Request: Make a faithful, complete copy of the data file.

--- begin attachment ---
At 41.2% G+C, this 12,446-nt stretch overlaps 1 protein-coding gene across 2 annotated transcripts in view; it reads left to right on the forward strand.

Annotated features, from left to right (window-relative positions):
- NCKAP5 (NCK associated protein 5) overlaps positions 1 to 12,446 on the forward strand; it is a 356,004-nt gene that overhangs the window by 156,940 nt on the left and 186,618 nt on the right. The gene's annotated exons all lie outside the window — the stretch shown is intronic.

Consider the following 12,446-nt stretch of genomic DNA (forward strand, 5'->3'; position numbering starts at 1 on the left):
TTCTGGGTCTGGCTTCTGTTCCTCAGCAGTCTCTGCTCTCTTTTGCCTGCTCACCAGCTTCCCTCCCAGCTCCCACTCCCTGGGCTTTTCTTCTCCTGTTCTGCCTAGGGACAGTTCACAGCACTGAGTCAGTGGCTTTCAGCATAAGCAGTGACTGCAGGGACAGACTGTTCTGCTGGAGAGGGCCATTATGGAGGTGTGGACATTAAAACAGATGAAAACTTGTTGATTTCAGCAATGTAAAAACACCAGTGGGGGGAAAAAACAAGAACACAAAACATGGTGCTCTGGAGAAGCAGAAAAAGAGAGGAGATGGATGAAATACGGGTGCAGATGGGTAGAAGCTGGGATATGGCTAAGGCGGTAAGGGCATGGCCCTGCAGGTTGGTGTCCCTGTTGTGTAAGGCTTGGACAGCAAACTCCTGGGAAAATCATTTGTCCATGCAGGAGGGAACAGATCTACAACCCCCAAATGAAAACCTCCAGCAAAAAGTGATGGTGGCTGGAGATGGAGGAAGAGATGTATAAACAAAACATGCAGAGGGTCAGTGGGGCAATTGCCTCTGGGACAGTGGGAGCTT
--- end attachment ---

At 41.2% G+C, this 12,446-nt stretch overlaps 1 protein-coding gene across 2 annotated transcripts in view; it reads left to right on the forward strand.

Annotated features, from left to right (window-relative positions):
- NCKAP5 (NCK associated protein 5) overlaps positions 1 to 12,446 on the forward strand; it is a 356,004-nt gene that overhangs the window by 156,940 nt on the left and 186,618 nt on the right. The gene's annotated exons all lie outside the window — the stretch shown is intronic.

Consider the following 12,446-nt stretch of genomic DNA (forward strand, 5'->3'; position numbering starts at 1 on the left):
TTCTGGGTCTGGCTTCTGTTCCTCAGCAGTCTCTGCTCTCTTTTGCCTGCTCACCAGCTTCCCTCCCAGCTCCCACTCCCTGGGCTTTTCTTCTCCTGTTCTGCCTAGGGACAGTTCACAGCACTGAGTCAGTGGCTTTCAGCATAAGCAGTGACTGCAGGGACAGACTGTTCTGCTGGAGAGGGCCATTATGGAGGTGTGGACATTAAAACAGATGAAAACTTGTTGATTTCAGCAATGTAAAAACACCAGTGGGGGGAAAAAACAAGAACACAAAACATGGTGCTCTGGAGAAGCAGAAAAAGAGAGGAGATGGATGAAATACGGGTGCAGATGGGTAGAAGCTGGGATATGGCTAAGGCGGTAAGGGCATGGCCCTGCAGGTTGGTGTCCCTGTTGTGTAAGGCTTGGACAGCAAACTCCTGGGAAAATCATTTGTCCATGCAGGAGGGAACAGATCTACAACCCCCAAATGAAAACCTCCAGCAAAAAGTGATGGTGGCTGGAGATGGAGGAAGAGATGTATAAACAAAACATGCAGAGGGTCAGTGGGGCAATTGCCTCTGGGACAGTGGGAGCTT